So You've Got Skin Cancer — What Now?

Getting a cancer diagnosis can feel frightening. If you’ve recently been diagnosed with skin cancer, you might be feeling scared and worried about what’s next.

Thankfully, with early detection and treatment, the vast majority of skin cancers are more treatable than you might realize. At his dermatology practice in Hackensack, New Jersey, Allen Sapadin, MD, regularly supports patients with a skin cancer diagnosis through treatment.

If you suspect you have skin cancer or just received a diagnosis, here’s what you can expect to happen next.

Determining the type of skin cancer

If Dr. Sapadin suspects you might have skin cancer, the first thing he determines is what type of skin cancer you have and the stage of the cancer. Skin cancers range from stage 1 to stage 4, with stage 1 cancers being completely localized in one area, while stage 4 cancers have metastasized from the skin to other places in the body.

To learn more about the kind of skin cancer you have, Dr. Sapadin performs a biopsy with a sample from any concerning moles or skin marks. Depending on the kind of skin cancer, he might need to do additional tests to determine the cancer stage.

The three most frequent types of skin cancer are called basal cell carcinoma, squamous cell carcinoma, and melanoma. Basal cell carcinoma is a slow-growing cancer that develops in the lowest part of your skin.

Squamous cell carcinoma, on the other hand, grows from the top layer of your skin. Melanoma develops in your skin pigment and is the fastest growing and most dangerous of the three skin cancers, but it has a highly successful treatment rate when detected early.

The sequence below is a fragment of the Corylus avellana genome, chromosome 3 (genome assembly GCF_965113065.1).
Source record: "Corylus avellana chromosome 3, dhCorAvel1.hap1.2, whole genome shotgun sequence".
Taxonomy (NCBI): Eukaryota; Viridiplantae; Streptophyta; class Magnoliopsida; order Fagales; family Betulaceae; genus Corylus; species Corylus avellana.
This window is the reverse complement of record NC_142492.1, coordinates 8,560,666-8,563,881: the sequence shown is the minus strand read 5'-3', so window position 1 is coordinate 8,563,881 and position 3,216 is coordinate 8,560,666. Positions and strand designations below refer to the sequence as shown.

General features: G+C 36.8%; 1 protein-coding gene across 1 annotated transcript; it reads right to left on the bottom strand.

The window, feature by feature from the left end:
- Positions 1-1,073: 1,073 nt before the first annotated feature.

Developing a treatment plan

Once Dr. Sapadin knows more about the type of skin cancer you have, he develops a personalized treatment plan. These are some of the most common procedures and treatments he performs or prescribes for patients with skin cancer.

Cryosurgery

This straightforward outpatient procedure involves removing cancerous tissue through freezing, then removing, any cancerous cells. Dr. Sapadin uses this treatment for basal cell and squamous cell carcinoma.

Phototherapy

By using laser therapy, phototherapy destroys cancerous cells on the skin. This treatment is another excellent option for people who have basal cell or squamous cell carcinoma.

Mole excision

Mole excision is a localized procedure where Dr. Sapadin removes your cancerous mole and sometimes some of the skin close to it. Excision surgery is often the best treatment option if you’ve been diagnosed with melanoma.

Radiation

If you still have cancer cells in your body after cryosurgery, phototherapy, or mole excision, you might also need radiation. Radiation kills cancerous cells by using energy beams similar to those you might find in an X-ray.

Chemotherapy

Like radiation, chemotherapy is an excellent treatment if your cancer has spread beyond a small, localized area. Dr. Sapadin prescribes chemotherapy in forms ranging from topical creams to more systemic, full-body treatments.

Concerned about skin cancer? We can help

When it comes to treating skin cancer, early diagnosis and treatment are key. When caught and treated early, even the most invasive melanomas have a high treatability rate.

Dr. Sapadin is highly experienced at treating patients with skin cancer. If you’re in the Hackensack, New Jersey, area and are worried you might have skin cancer, please make an appointment online or call 201-525-0057.

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